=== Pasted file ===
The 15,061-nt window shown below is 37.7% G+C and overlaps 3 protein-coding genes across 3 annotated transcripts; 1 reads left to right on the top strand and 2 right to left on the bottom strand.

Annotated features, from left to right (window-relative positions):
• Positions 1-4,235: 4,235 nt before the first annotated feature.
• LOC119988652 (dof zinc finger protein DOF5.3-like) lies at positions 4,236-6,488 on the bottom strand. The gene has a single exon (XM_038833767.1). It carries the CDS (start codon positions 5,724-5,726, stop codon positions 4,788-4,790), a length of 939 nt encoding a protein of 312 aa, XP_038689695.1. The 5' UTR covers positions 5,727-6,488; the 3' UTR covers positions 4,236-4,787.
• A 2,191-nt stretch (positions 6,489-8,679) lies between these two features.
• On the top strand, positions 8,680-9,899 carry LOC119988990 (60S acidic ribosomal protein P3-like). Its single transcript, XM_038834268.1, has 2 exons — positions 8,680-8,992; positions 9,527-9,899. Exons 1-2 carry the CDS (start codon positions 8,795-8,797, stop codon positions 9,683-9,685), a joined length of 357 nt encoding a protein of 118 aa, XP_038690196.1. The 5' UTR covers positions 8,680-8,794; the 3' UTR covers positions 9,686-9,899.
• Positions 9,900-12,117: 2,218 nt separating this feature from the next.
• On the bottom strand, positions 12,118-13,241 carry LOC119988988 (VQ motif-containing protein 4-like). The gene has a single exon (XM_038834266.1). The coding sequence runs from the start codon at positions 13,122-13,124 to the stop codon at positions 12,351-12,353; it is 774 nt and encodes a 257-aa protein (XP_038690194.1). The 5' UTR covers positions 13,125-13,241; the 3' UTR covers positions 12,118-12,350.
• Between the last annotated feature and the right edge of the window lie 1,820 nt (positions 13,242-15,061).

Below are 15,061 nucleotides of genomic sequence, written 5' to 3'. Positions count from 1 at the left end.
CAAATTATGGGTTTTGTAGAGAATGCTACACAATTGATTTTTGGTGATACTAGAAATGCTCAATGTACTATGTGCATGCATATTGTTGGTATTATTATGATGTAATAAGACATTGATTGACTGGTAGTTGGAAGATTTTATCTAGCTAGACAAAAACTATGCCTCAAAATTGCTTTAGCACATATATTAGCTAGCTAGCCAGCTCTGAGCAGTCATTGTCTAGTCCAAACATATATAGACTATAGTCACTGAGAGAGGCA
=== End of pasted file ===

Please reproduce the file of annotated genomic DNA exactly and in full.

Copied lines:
The 15,061-nt window shown below is 37.7% G+C and overlaps 3 protein-coding genes across 3 annotated transcripts; 1 reads left to right on the top strand and 2 right to left on the bottom strand.

Annotated features, from left to right (window-relative positions):
• Positions 1-4,235: 4,235 nt before the first annotated feature.
• LOC119988652 (dof zinc finger protein DOF5.3-like) lies at positions 4,236-6,488 on the bottom strand. The gene has a single exon (XM_038833767.1). It carries the CDS (start codon positions 5,724-5,726, stop codon positions 4,788-4,790), a length of 939 nt encoding a protein of 312 aa, XP_038689695.1. The 5' UTR covers positions 5,727-6,488; the 3' UTR covers positions 4,236-4,787.
• A 2,191-nt stretch (positions 6,489-8,679) lies between these two features.
• On the top strand, positions 8,680-9,899 carry LOC119988990 (60S acidic ribosomal protein P3-like). Its single transcript, XM_038834268.1, has 2 exons — positions 8,680-8,992; positions 9,527-9,899. Exons 1-2 carry the CDS (start codon positions 8,795-8,797, stop codon positions 9,683-9,685), a joined length of 357 nt encoding a protein of 118 aa, XP_038690196.1. The 5' UTR covers positions 8,680-8,794; the 3' UTR covers positions 9,686-9,899.
• Positions 9,900-12,117: 2,218 nt separating this feature from the next.
• On the bottom strand, positions 12,118-13,241 carry LOC119988988 (VQ motif-containing protein 4-like). The gene has a single exon (XM_038834266.1). The coding sequence runs from the start codon at positions 13,122-13,124 to the stop codon at positions 12,351-12,353; it is 774 nt and encodes a 257-aa protein (XP_038690194.1). The 5' UTR covers positions 13,125-13,241; the 3' UTR covers positions 12,118-12,350.
• Between the last annotated feature and the right edge of the window lie 1,820 nt (positions 13,242-15,061).

Below are 15,061 nucleotides of genomic sequence, written 5' to 3'. Positions count from 1 at the left end.
CAAATTATGGGTTTTGTAGAGAATGCTACACAATTGATTTTTGGTGATACTAGAAATGCTCAATGTACTATGTGCATGCATATTGTTGGTATTATTATGATGTAATAAGACATTGATTGACTGGTAGTTGGAAGATTTTATCTAGCTAGACAAAAACTATGCCTCAAAATTGCTTTAGCACATATATTAGCTAGCTAGCCAGCTCTGAGCAGTCATTGTCTAGTCCAAACATATATAGACTATAGTCACTGAGAGAGGCA